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Routing

AlcaLu Touts IP Upgrades

LONDON -- Alcatel-Lucent (NYSE: ALU)'s wireline chief says the company is focused on gaining more share of the routing market, and that it aims to do that through investments in technologies such as Deep Packet Inspection (DPI) and policy management.

In a briefing here in the City, Michel Rahier, president of the vendor's wireline business group, says such technology will draw carriers to the AlcaLu platform. Redundancy features were beefed up in the product line earlier this year. (See AlcaLu Tunes Up Redundancy.)

Rahier says the mission is to continue to eat market share from Cisco Systems Inc. (Nasdaq: CSCO) and Juniper Networks Inc. (NYSE: JNPR). He claims his division currently holds the No. 2 position in the IP edge service routing market with 22 percent, citing first-quarter 2007 statistics from Synergy Research Group Inc. That's still way behind Cisco's 56 percent but ahead of Juniper's 10 percent and the 6 percent that Ericsson AB (Nasdaq: ERIC)'s Redback Networks Inc. business commands. (See Agilent, Sequans Team.)

"In the past 18 to 24 months we have built up to 22 percent, taking 10 percent from Cisco and 12 percent from Juniper, and we're growing our market share at 1.5 percent per quarter," says Rahier.

Specifically, the company plans to add DPI capabilities into the 7750 service router platform, and integrate "service- and application-aware policy enforcement" capabilities into the 7750, the 7450 Ethernet aggregation switch, and the ISAM multiservice broadband access platform. (See Deep Packet Inspection .)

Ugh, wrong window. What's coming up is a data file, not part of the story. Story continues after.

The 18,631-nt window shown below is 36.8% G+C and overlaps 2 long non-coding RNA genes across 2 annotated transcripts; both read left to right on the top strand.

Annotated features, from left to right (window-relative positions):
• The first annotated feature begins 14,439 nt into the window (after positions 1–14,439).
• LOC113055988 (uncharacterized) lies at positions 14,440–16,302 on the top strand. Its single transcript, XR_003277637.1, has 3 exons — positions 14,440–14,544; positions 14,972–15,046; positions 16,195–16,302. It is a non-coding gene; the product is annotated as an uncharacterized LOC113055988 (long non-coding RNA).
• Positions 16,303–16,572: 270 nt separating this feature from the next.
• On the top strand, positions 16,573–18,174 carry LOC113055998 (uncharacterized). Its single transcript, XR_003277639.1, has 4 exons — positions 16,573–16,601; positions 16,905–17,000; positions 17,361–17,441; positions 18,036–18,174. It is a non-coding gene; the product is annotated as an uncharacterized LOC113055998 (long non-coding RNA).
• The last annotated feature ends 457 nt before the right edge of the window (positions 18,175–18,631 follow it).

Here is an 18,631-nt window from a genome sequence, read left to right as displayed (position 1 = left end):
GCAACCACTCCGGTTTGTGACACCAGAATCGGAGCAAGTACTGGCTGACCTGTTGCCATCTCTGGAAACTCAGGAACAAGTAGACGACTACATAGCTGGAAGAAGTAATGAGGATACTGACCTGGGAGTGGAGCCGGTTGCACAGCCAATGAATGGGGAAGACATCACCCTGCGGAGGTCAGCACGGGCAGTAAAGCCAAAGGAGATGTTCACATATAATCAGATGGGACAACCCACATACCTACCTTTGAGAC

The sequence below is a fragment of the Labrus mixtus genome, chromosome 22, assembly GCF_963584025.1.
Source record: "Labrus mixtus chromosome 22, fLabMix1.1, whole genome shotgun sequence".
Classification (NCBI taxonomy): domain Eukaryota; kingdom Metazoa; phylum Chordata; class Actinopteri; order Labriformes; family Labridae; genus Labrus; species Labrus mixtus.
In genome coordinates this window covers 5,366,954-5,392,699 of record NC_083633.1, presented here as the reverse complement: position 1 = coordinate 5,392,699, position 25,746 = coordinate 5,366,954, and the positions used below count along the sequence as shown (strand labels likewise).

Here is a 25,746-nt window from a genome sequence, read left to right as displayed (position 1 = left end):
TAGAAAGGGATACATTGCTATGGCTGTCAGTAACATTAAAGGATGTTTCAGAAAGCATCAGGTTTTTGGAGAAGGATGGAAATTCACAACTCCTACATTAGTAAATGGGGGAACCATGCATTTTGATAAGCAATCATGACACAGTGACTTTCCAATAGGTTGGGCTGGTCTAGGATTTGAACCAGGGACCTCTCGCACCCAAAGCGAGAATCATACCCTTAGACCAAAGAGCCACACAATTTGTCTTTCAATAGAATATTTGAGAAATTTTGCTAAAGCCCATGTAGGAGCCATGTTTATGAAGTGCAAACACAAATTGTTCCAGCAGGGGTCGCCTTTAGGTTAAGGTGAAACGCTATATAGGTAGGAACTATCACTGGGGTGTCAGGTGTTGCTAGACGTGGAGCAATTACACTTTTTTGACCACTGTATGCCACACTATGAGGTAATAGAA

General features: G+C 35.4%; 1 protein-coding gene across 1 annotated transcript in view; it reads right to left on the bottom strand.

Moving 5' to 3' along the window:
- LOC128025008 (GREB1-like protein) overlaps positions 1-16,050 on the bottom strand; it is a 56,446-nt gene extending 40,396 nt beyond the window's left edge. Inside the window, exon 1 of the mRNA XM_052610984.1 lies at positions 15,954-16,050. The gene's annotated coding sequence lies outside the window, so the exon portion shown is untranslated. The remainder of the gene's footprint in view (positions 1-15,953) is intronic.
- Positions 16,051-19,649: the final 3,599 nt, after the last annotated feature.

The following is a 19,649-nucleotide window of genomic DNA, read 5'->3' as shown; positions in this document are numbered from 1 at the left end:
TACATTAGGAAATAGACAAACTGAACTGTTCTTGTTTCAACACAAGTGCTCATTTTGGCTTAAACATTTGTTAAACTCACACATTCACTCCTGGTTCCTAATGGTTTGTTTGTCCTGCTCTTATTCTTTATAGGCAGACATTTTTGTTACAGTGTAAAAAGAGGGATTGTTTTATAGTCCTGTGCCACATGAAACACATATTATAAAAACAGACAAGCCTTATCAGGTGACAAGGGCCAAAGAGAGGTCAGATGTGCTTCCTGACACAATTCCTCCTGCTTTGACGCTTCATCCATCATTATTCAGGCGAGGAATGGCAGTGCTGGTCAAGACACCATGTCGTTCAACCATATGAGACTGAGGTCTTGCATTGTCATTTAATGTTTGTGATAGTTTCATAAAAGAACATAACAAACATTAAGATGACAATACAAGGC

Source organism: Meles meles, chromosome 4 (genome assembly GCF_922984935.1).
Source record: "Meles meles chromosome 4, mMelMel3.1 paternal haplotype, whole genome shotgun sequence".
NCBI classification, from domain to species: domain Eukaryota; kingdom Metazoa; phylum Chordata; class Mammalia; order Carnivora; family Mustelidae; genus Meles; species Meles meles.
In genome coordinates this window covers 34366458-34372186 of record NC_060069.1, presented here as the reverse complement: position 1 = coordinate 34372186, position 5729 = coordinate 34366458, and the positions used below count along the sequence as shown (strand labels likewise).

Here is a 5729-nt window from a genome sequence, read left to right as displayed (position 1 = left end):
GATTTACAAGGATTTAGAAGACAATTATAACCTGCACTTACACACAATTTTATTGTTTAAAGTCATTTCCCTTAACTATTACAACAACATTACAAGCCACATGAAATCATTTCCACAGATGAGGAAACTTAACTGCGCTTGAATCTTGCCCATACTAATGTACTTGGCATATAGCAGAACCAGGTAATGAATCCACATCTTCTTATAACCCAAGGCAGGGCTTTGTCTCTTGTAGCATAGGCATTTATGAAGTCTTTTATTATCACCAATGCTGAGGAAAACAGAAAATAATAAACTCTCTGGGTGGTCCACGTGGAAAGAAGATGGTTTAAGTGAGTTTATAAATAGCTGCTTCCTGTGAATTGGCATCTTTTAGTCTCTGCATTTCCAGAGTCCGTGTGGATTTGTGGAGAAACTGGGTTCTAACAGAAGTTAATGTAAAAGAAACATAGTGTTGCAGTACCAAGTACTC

Rahier says that adding such capabilities to these network edge platforms is meeting the needs of carriers that want integrated, decentralized subscriber and service management capabilities.

The policy management capabilities, which help carriers manage their network resources to gain control over the delivery of services such as IPTV, have been developed using the experience gained from the collaboration with Bridgewater Systems Corp. (Toronto: BWC) (See Alcatel Launches Service Manager, Who Makes What: IP-Based Services Control, and Broadband Policy Servers.)

Alcatel-Lucent's IP business, founded on the acquisition of Timetra back in 2003 and led by Basil Alwan, is pushing hard on R&D to ramp up that share even further, says Rahier. (See AlcaLu Exec Wins Popularity Contest and Alcatel & TiMetra Seal the Deal.)

"It's not just about digesting Timetra. We are going to continue to invest in the next generation from a technology and product point of view. We have been first to address IP routing with QOS, but Cisco and Juniper have woken up and have announced it, too. We have a lot of developments to continue to leapfrog the competition in the coming years," claims Rahier. (See Juniper Pushes Services Policy and Cisco Catches Integration Fever.)